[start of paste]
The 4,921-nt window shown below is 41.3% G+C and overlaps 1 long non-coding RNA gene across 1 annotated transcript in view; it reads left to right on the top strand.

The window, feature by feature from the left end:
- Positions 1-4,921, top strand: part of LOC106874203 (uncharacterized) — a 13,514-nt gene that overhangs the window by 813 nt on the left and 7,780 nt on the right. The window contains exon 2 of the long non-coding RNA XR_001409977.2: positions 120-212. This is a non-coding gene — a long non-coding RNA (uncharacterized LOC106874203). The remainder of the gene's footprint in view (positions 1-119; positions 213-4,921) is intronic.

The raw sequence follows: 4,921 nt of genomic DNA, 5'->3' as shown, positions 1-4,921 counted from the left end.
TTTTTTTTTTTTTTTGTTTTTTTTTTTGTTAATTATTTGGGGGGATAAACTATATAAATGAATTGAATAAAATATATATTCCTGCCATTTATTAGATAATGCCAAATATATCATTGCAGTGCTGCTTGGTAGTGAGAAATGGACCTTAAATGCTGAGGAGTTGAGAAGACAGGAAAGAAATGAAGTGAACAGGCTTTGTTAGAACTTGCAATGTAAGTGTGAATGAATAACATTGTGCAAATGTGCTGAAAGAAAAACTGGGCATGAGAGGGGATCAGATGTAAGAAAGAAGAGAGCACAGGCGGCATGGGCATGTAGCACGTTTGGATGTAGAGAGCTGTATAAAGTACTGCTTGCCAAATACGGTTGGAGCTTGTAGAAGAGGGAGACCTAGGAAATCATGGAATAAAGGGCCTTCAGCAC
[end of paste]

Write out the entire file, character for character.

The 4,921-nt window shown below is 41.3% G+C and overlaps 1 long non-coding RNA gene across 1 annotated transcript in view; it reads left to right on the top strand.

The window, feature by feature from the left end:
- Positions 1-4,921, top strand: part of LOC106874203 (uncharacterized) — a 13,514-nt gene that overhangs the window by 813 nt on the left and 7,780 nt on the right. The window contains exon 2 of the long non-coding RNA XR_001409977.2: positions 120-212. This is a non-coding gene — a long non-coding RNA (uncharacterized LOC106874203). The remainder of the gene's footprint in view (positions 1-119; positions 213-4,921) is intronic.

The raw sequence follows: 4,921 nt of genomic DNA, 5'->3' as shown, positions 1-4,921 counted from the left end.
TTTTTTTTTTTTTTTGTTTTTTTTTTTGTTAATTATTTGGGGGGATAAACTATATAAATGAATTGAATAAAATATATATTCCTGCCATTTATTAGATAATGCCAAATATATCATTGCAGTGCTGCTTGGTAGTGAGAAATGGACCTTAAATGCTGAGGAGTTGAGAAGACAGGAAAGAAATGAAGTGAACAGGCTTTGTTAGAACTTGCAATGTAAGTGTGAATGAATAACATTGTGCAAATGTGCTGAAAGAAAAACTGGGCATGAGAGGGGATCAGATGTAAGAAAGAAGAGAGCACAGGCGGCATGGGCATGTAGCACGTTTGGATGTAGAGAGCTGTATAAAGTACTGCTTGCCAAATACGGTTGGAGCTTGTAGAAGAGGGAGACCTAGGAAATCATGGAATAAAGGGCCTTCAGCAC